MIAMI — Cuba's interior minister, the Cabinet officer in charge of domestic law enforcement, was fired Thursday as that nation's drug purge continued, but the crackdown has failed to touch other leaders who U.S. officials say are involved in trafficking.
The minister, Gen. Jose Abrantes, was replaced to allow an investigation to proceed into how a group of officers "conducted drug trafficking operations . . . with impunity and without being dis covered," a communique issued in Havana said.
The firing came two days after a special military tribunal recommended a court-martial and death penalty for Gen. Arnaldo Ochoa Sanchez, who confessed to smuggling drugs, ivory and diamonds.
But one member of that tribunal, Vice Adm. Aldo Santamaria Cuadrado, is himself under a 1982 U.S. indictment, alleging that he assisted convicted marijuana and methaqualone smugglers.
There are other issues that also call the Cuban crackdown into question, according to U.S. officials. These include the continued presence of fugitive U.S. financier Robert Vesco on the island, accusations that Cuban leader Fidel Castro mediated on behalf of the Medellin cocaine cartel of Colombia and continued reports of smuggling operations being carried out through Cuba.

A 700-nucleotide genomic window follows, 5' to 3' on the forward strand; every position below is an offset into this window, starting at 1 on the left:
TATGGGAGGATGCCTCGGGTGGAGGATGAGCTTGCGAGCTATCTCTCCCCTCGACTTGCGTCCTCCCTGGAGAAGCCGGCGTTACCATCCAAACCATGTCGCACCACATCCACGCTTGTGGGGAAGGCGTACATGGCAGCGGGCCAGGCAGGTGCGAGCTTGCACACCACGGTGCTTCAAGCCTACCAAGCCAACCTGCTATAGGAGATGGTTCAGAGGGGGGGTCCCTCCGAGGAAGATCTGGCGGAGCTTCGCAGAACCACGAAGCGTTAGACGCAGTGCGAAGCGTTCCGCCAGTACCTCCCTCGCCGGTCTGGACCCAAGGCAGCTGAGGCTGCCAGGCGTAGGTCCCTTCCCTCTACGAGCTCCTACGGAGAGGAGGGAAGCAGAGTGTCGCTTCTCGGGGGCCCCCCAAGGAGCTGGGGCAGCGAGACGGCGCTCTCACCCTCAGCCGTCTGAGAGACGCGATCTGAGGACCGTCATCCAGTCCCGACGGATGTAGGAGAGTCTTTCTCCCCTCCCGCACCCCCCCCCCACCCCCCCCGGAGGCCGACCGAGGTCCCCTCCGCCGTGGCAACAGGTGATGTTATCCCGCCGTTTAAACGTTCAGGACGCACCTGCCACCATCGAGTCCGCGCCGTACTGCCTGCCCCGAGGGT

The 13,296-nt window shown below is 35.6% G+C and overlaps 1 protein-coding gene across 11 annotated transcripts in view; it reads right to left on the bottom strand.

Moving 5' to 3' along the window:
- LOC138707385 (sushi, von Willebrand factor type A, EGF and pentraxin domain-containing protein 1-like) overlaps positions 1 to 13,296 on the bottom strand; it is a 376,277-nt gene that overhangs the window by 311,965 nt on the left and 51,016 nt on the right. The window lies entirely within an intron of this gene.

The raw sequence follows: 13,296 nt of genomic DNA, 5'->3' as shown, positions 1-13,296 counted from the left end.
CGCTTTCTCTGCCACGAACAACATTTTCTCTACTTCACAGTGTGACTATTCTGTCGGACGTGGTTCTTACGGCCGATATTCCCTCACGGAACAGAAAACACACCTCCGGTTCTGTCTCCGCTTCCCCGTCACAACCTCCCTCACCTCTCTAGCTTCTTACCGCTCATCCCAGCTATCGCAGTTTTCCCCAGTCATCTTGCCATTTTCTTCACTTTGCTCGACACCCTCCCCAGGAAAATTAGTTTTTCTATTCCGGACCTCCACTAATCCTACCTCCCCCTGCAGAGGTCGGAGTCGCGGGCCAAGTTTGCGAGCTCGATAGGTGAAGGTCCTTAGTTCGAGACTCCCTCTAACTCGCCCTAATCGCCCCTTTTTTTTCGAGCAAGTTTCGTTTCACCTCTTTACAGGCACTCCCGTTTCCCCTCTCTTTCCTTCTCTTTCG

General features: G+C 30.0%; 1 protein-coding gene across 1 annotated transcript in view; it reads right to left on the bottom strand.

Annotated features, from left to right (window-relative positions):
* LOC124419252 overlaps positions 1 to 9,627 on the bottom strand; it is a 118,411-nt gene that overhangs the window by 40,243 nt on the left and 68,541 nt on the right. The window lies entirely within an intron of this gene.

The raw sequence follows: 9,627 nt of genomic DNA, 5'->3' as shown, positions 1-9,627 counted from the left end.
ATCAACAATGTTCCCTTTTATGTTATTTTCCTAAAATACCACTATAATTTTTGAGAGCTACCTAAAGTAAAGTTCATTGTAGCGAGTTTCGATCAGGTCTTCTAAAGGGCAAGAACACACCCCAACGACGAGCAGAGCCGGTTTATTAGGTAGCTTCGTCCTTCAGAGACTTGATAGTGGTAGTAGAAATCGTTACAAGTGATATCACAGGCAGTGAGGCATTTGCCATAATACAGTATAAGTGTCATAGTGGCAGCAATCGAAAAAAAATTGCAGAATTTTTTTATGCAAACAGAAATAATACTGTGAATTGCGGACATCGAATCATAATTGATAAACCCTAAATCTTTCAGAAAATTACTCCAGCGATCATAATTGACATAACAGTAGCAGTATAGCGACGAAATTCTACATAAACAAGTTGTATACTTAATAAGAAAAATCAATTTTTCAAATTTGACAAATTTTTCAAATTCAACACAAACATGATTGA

The selectivity of the Cuban crackdown has led experts here to suggest that there were two drug-smuggling operations in Cuba.
"I think there was a official operation sanctioned by Raul and Fidel Castro, and then there was a second private operation by Ochoa, so Fidel and Raul decided to clean house," said Jaime Suchlicki, head of the Institute for American Studies at the University of Miami and author of a new book on the Cuban military.
Thursday's firing of Abrantes "is intended to put a wall between Castro and Ochoa," Suchlicki said. It is impossible for military-backed drug-smuggling operations to continue without the Castro brothers' knowledge, he asserted.
As recently as Sunday, a plane carrying a ton of cocaine passed over Cuba and dropped its load in the Bahamas, according to federal officials here.
Recently, U.S. patrols observed the Cuban navy "in the immediate area while an actual . . . airdrop, was going on" in Cuban waters, said Coast Guard Lt. Jeff Karonis.